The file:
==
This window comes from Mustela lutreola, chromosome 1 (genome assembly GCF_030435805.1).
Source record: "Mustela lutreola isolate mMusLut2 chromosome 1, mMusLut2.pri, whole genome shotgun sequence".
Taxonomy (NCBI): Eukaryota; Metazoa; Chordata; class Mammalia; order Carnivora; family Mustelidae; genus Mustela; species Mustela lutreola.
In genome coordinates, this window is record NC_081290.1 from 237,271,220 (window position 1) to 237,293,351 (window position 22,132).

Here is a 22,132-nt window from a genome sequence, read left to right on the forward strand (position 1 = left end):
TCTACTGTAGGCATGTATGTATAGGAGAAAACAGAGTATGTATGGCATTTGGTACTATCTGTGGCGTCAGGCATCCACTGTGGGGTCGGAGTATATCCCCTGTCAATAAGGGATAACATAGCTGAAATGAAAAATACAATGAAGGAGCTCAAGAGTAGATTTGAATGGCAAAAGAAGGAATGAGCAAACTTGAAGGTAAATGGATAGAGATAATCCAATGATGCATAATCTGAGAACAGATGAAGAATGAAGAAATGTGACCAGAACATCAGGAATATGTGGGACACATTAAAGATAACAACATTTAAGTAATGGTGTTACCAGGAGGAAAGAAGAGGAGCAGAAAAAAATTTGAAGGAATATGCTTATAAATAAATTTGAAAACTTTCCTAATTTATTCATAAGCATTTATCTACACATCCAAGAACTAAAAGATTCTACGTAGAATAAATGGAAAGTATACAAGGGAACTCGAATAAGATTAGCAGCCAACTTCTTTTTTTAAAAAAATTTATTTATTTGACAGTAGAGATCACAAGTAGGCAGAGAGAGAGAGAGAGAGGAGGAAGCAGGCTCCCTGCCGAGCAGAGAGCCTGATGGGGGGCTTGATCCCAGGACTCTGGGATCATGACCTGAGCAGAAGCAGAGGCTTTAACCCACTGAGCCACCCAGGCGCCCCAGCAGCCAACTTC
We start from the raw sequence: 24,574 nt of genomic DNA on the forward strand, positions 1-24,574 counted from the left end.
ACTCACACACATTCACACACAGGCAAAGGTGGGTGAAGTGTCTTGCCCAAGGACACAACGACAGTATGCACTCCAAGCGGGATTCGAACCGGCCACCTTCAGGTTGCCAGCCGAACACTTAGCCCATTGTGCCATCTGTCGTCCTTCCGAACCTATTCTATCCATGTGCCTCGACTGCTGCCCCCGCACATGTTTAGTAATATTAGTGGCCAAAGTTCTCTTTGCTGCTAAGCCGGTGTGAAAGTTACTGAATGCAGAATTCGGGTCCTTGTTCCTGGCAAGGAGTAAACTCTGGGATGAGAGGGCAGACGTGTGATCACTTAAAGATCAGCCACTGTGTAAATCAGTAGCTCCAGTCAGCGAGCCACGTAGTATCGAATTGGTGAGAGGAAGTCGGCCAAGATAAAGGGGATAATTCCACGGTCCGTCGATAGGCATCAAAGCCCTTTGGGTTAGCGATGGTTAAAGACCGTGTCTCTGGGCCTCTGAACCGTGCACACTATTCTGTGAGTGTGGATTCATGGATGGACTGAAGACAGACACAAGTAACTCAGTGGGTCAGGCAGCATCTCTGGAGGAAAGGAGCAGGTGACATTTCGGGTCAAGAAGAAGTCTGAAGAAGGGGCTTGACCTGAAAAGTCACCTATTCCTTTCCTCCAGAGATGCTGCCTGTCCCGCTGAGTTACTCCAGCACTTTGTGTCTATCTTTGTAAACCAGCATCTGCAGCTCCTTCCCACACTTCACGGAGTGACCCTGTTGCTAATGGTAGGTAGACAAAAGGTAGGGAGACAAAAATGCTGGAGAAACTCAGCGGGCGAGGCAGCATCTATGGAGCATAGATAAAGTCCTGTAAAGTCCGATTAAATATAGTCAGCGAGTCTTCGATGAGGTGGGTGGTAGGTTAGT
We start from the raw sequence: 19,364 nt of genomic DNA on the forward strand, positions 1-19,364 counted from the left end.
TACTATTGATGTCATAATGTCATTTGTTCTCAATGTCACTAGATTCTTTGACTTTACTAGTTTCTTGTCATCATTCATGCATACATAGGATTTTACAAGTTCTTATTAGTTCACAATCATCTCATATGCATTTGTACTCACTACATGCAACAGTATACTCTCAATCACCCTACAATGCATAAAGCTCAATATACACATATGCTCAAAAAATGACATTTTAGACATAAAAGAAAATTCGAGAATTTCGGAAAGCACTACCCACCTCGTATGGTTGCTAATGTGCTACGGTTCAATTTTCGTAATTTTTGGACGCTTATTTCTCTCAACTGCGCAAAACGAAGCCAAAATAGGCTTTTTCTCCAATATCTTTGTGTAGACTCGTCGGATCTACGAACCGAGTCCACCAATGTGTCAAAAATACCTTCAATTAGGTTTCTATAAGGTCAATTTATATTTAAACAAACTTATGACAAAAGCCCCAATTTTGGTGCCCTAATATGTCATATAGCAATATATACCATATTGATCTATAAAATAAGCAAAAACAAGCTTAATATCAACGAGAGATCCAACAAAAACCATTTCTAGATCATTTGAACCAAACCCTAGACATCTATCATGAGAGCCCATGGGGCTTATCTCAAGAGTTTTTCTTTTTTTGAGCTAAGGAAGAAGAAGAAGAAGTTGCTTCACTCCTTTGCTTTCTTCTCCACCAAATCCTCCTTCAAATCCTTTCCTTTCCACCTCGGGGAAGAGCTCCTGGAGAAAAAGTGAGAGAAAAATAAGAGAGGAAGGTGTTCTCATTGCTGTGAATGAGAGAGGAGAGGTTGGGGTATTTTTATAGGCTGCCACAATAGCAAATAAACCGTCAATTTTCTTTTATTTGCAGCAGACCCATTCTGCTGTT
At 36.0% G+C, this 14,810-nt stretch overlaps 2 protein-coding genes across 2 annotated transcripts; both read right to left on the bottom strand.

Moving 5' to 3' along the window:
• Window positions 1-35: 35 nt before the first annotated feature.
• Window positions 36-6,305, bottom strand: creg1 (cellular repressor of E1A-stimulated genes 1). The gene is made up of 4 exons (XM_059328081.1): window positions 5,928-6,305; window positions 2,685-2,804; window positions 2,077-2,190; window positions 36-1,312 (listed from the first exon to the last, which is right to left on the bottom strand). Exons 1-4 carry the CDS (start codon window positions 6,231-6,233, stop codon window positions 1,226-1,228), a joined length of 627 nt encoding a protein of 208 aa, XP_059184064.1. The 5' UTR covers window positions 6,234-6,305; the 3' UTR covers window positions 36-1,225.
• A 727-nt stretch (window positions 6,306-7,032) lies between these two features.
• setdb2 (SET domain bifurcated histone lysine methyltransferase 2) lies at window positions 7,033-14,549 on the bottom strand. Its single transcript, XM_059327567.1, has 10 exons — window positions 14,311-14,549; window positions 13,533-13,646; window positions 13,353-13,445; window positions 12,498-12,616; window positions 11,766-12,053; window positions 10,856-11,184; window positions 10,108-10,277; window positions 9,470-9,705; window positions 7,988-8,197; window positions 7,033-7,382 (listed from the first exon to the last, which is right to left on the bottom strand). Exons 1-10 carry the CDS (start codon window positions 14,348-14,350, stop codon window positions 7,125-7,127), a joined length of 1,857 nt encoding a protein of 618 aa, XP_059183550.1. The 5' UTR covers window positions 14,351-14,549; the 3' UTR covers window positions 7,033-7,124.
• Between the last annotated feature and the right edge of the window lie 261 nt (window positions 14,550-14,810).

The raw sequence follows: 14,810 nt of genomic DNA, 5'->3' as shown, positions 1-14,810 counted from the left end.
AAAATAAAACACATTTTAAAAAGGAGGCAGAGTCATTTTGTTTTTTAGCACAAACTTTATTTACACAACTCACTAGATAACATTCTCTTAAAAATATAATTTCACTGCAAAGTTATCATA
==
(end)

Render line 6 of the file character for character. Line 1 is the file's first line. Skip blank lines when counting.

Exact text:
TCTACTGTAGGCATGTATGTATAGGAGAAAACAGAGTATGTATGGCATTTGGTACTATCTGTGGCGTCAGGCATCCACTGTGGGGTCGGAGTATATCCCCTGTCAATAAGGGATAACATAGCTGAAATGAAAAATACAATGAAGGAGCTCAAGAGTAGATTTGAATGGCAAAAGAAGGAATGAGCAAACTTGAAGGTAAATGGATAGAGATAATCCAATGATGCATAATCTGAGAACAGATGAAGAATGAAGAAATGTGACCAGAACATCAGGAATATGTGGGACACATTAAAGATAACAACATTTAAGTAATGGTGTTACCAGGAGGAAAGAAGAGGAGCAGAAAAAAATTTGAAGGAATATGCTTATAAATAAATTTGAAAACTTTCCTAATTTATTCATAAGCATTTATCTACACATCCAAGAACTAAAAGATTCTACGTAGAATAAATGGAAAGTATACAAGGGAACTCGAATAAGATTAGCAGCCAACTTCTTTTTTTAAAAAAATTTATTTATTTGACAGTAGAGATCACAAGTAGGCAGAGAGAGAGAGAGAGAGGAGGAAGCAGGCTCCCTGCCGAGCAGAGAGCCTGATGGGGGGCTTGATCCCAGGACTCTGGGATCATGACCTGAGCAGAAGCAGAGGCTTTAACCCACTGAGCCACCCAGGCGCCCCAGCAGCCAACTTC